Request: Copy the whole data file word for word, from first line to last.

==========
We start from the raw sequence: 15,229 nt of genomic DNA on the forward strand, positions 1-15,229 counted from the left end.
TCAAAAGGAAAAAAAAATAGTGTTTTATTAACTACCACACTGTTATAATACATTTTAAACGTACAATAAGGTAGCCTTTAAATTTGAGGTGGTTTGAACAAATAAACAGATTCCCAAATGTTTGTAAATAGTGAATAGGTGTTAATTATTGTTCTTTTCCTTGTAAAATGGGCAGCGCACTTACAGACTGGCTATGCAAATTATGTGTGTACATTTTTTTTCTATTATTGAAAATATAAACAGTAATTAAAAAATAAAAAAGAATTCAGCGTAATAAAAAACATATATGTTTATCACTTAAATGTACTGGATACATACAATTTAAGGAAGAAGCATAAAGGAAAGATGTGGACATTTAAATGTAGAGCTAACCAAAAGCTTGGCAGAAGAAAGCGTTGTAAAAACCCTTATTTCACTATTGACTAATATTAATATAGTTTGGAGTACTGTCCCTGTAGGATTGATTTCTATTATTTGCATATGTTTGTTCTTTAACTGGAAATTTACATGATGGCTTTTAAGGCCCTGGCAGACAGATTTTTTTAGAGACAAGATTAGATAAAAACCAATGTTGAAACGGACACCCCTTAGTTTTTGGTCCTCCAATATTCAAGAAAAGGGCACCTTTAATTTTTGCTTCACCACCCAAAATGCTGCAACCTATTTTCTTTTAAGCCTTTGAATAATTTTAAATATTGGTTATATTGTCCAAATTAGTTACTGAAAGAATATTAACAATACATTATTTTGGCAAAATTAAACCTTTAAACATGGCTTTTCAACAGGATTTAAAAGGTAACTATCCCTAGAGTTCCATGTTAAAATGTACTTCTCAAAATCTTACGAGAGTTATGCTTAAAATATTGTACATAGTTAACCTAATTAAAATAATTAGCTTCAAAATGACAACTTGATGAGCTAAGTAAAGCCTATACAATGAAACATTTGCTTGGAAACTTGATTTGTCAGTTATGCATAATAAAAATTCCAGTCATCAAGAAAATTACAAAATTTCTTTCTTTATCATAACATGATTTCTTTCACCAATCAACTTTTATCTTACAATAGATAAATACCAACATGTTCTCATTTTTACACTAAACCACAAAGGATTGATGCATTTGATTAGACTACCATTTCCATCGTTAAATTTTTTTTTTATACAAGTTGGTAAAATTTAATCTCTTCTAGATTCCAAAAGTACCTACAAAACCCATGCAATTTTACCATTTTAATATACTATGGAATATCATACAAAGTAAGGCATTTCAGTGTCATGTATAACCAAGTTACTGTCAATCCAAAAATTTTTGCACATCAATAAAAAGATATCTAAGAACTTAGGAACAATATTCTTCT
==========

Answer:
We start from the raw sequence: 15,229 nt of genomic DNA on the forward strand, positions 1-15,229 counted from the left end.
TCAAAAGGAAAAAAAAATAGTGTTTTATTAACTACCACACTGTTATAATACATTTTAAACGTACAATAAGGTAGCCTTTAAATTTGAGGTGGTTTGAACAAATAAACAGATTCCCAAATGTTTGTAAATAGTGAATAGGTGTTAATTATTGTTCTTTTCCTTGTAAAATGGGCAGCGCACTTACAGACTGGCTATGCAAATTATGTGTGTACATTTTTTTTCTATTATTGAAAATATAAACAGTAATTAAAAAATAAAAAAGAATTCAGCGTAATAAAAAACATATATGTTTATCACTTAAATGTACTGGATACATACAATTTAAGGAAGAAGCATAAAGGAAAGATGTGGACATTTAAATGTAGAGCTAACCAAAAGCTTGGCAGAAGAAAGCGTTGTAAAAACCCTTATTTCACTATTGACTAATATTAATATAGTTTGGAGTACTGTCCCTGTAGGATTGATTTCTATTATTTGCATATGTTTGTTCTTTAACTGGAAATTTACATGATGGCTTTTAAGGCCCTGGCAGACAGATTTTTTTAGAGACAAGATTAGATAAAAACCAATGTTGAAACGGACACCCCTTAGTTTTTGGTCCTCCAATATTCAAGAAAAGGGCACCTTTAATTTTTGCTTCACCACCCAAAATGCTGCAACCTATTTTCTTTTAAGCCTTTGAATAATTTTAAATATTGGTTATATTGTCCAAATTAGTTACTGAAAGAATATTAACAATACATTATTTTGGCAAAATTAAACCTTTAAACATGGCTTTTCAACAGGATTTAAAAGGTAACTATCCCTAGAGTTCCATGTTAAAATGTACTTCTCAAAATCTTACGAGAGTTATGCTTAAAATATTGTACATAGTTAACCTAATTAAAATAATTAGCTTCAAAATGACAACTTGATGAGCTAAGTAAAGCCTATACAATGAAACATTTGCTTGGAAACTTGATTTGTCAGTTATGCATAATAAAAATTCCAGTCATCAAGAAAATTACAAAATTTCTTTCTTTATCATAACATGATTTCTTTCACCAATCAACTTTTATCTTACAATAGATAAATACCAACATGTTCTCATTTTTACACTAAACCACAAAGGATTGATGCATTTGATTAGACTACCATTTCCATCGTTAAATTTTTTTTTTATACAAGTTGGTAAAATTTAATCTCTTCTAGATTCCAAAAGTACCTACAAAACCCATGCAATTTTACCATTTTAATATACTATGGAATATCATACAAAGTAAGGCATTTCAGTGTCATGTATAACCAAGTTACTGTCAATCCAAAAATTTTTGCACATCAATAAAAAGATATCTAAGAACTTAGGAACAATATTCTTCT